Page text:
When Megan Litster first noticed something strange she was in the truck with her husband and four kids. They pulled over to check out an odd odor that everyone smelled in the truck —except for her.
“Everybody commented, ‘It’s funny mom that you didn’t smell it…hah hah,’” Litster said. “And I thought, that is kind of weird.”
The 40-year-old, healthy mom didn’t think much of it until days later when a friend from Washington tested positive for COVID-19, and they had no sense of smell either.
Looking back, Litster guesses she was infected when traveling in the Lower 48 at the beginning of March. She was on a road trip with her mother to Nashville, Memphis, and New Orleans. They’d planned the trip for a year and when they set out, the word coronavirus was just starting to surface. At the end of the trip, her mom went back to Oregon and has remained healthy. But Litster had a one-night layover in Seattle before returning to Alaska so she thinks she must’ve contracted the virus there.
“That seems most likely,” Litster said. “Of course, I’ll never, ever know.”
In Seattle, Litster spent the night in a hotel, took dinner back to her room, worked out at the gym and wiped everything down as usual. She is germ conscience and sanitizes while traveling but on this trip, she was extra cautious even wiping down restaurant tables.
“Sometimes, depending on how the waiter set my cup down I would use a Clorox wipe to wipe my glass,” Litster said, laughing. “I mean, I don’t sign a receipt with a pen without sanitizing after or touch a handrail without sanitizing.”
Litster returned to Petersburg March 14 and didn’t notice anything until the truck ride. In retrospect, she says she had a few harder-than-normal workout runs and felt like she had a slight nasal burn at times but none of the usual Covid symptoms listed by the Center for Disease Control.
“Fever, cough, runny nose, abdominal pain, diarrhea, all these things, and I have not had one of those symptoms,” she said.
Litster works at the Petersburg Medical Center behind the scenes in the finance department. After returning home she initially worked for a few days and wore a mask. At the time, the medical center was screening for fevers at the door but just a few days later health recommendations changed and out of state travelers were supposed to self-quarantine so Litster started working from home.
Her initial loss-of-smell symptom did not warrant a test, according to state or federal guidelines. Eventually though, her physician decided to test her anyway on March 26. And then, Litster waited 10 days for results. When asked what she did during that time, she choked back tears. It was very stressful. In total, she spent 22 days isolating herself from her four children ages 8 to 15 and from her husband. The family would take occasional outdoor outings together but otherwise, she stayed alone.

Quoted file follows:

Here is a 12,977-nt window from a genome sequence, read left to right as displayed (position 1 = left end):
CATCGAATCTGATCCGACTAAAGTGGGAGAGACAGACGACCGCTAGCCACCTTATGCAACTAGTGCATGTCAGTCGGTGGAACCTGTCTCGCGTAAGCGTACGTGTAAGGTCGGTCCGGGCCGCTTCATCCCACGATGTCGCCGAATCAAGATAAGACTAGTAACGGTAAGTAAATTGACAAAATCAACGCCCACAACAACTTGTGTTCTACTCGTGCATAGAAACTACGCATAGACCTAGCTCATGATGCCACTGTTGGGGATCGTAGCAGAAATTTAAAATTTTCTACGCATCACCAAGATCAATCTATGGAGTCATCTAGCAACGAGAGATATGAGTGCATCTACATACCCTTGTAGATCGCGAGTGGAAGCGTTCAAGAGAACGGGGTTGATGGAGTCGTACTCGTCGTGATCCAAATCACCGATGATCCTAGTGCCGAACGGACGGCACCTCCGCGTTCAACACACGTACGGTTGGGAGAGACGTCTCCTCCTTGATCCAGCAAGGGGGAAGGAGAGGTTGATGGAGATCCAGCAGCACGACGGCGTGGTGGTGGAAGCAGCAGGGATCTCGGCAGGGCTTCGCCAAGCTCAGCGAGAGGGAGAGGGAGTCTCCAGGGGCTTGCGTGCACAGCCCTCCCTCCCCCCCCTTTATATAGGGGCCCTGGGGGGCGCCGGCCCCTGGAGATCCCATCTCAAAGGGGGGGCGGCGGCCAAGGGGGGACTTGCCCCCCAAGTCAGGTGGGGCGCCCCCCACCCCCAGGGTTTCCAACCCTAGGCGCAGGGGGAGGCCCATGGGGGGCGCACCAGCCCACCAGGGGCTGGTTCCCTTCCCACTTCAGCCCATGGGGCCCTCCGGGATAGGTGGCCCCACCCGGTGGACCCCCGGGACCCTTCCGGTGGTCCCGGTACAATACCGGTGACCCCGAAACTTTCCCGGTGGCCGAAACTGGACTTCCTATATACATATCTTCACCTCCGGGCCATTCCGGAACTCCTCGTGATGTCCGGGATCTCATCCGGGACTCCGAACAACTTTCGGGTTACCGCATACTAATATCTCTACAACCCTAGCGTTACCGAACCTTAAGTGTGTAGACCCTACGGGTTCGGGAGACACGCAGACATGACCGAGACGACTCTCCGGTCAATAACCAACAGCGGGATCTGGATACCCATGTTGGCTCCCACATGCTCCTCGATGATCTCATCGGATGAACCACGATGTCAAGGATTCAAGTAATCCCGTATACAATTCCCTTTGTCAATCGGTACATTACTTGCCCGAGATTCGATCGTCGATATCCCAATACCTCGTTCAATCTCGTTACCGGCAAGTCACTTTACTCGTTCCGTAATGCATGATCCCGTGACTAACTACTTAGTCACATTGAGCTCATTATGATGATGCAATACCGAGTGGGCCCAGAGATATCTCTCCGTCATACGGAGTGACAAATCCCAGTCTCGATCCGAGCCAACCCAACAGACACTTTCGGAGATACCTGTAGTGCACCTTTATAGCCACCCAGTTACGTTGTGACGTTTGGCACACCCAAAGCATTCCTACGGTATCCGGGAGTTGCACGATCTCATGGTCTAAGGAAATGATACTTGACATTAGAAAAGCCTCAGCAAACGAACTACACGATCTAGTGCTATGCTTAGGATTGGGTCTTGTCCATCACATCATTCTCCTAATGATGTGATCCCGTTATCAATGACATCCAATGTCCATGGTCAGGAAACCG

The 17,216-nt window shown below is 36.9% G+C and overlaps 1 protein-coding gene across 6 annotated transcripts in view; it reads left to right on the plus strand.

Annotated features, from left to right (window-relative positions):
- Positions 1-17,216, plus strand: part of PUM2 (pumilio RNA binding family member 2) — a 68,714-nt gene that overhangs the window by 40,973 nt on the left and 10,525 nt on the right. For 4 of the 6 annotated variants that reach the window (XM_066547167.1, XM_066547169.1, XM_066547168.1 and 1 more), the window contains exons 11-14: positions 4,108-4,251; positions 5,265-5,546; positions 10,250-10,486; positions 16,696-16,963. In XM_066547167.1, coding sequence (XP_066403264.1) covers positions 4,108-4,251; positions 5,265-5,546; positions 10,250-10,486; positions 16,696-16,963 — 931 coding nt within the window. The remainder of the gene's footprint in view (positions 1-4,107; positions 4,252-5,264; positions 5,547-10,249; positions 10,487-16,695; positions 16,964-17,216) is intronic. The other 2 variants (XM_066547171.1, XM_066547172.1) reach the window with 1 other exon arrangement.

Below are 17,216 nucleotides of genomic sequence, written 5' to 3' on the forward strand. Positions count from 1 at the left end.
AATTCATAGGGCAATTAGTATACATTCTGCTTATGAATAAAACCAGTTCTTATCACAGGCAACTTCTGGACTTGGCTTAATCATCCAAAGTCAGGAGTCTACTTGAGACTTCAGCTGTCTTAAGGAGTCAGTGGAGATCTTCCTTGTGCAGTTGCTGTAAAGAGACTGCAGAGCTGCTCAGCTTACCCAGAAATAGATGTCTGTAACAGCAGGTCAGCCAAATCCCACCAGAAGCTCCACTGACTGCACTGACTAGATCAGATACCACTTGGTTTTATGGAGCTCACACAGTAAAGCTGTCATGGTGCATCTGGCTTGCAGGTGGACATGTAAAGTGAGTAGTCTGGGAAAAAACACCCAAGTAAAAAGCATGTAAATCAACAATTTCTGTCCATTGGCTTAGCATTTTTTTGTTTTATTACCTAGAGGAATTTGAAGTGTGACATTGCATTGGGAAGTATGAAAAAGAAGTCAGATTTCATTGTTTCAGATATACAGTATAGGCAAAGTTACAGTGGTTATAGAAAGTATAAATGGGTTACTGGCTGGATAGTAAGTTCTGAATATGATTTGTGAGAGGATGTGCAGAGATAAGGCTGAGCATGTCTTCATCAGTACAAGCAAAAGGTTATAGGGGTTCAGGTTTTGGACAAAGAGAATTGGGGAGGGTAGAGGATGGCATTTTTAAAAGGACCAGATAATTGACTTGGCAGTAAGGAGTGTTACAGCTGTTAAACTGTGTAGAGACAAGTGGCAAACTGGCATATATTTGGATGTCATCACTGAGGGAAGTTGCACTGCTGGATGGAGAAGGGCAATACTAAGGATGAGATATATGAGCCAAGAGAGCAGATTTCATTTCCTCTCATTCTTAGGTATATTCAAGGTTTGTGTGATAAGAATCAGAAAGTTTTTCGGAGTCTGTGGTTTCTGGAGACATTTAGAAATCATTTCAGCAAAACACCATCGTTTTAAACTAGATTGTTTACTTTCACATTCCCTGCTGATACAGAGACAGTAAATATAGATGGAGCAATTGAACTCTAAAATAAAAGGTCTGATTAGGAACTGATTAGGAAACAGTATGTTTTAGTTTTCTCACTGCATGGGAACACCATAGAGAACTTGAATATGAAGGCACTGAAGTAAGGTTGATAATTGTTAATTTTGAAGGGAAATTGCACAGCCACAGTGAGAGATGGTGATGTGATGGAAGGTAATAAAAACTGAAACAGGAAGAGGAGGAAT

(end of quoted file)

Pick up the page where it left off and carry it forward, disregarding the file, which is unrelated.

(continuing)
“I mean, we live in the same house, it’s not like I moved out,” Litster said. “But just distancing from them as much as possible, no hugs, no meal prep, no snuggles, the things that you normally do as a mom, my husband’s just been carrying that load.”
Litster has now been out of the office for 19 days. Her first symptoms were 17 days ago. She’s no longer considered contagious but now her family is under quarantine for another few weeks. So, she’s just going to stick it out with them at home. Her husband, who is an Alaska State Trooper, will be tested but her kids will not be. She says they’ve been isolated at their home about 10 miles out of town for weeks.
Anyone who might have come in close contact with Litster will be contacted by Alaska Public Health officials.
It hasn’t been easy for Litster to come forward and tell her story but she says she wants to share her experience for a few reasons. She wants to reassure others that she’s been isolating at home and also she wants to caution people about the virus spreading when you feel normal.
“It’s so mild,” Litster said. “I wouldn’t have even thought to be tested if it were not for our friends who experienced this. And everyone has to act like they have it. That’s the only way to protect our vulnerable population.”
Litster encourages everyone to stay and home but if they need to go out, wear masks and social distance.
(The State now counts two cases of Covid for Petersburg residents. The first was 76-year-old Pete Erickson who died in a Seattle hospital last month and is thought to have contracted the disease while receiving medical treatment there. Litster is the first case of a resident currently in town.)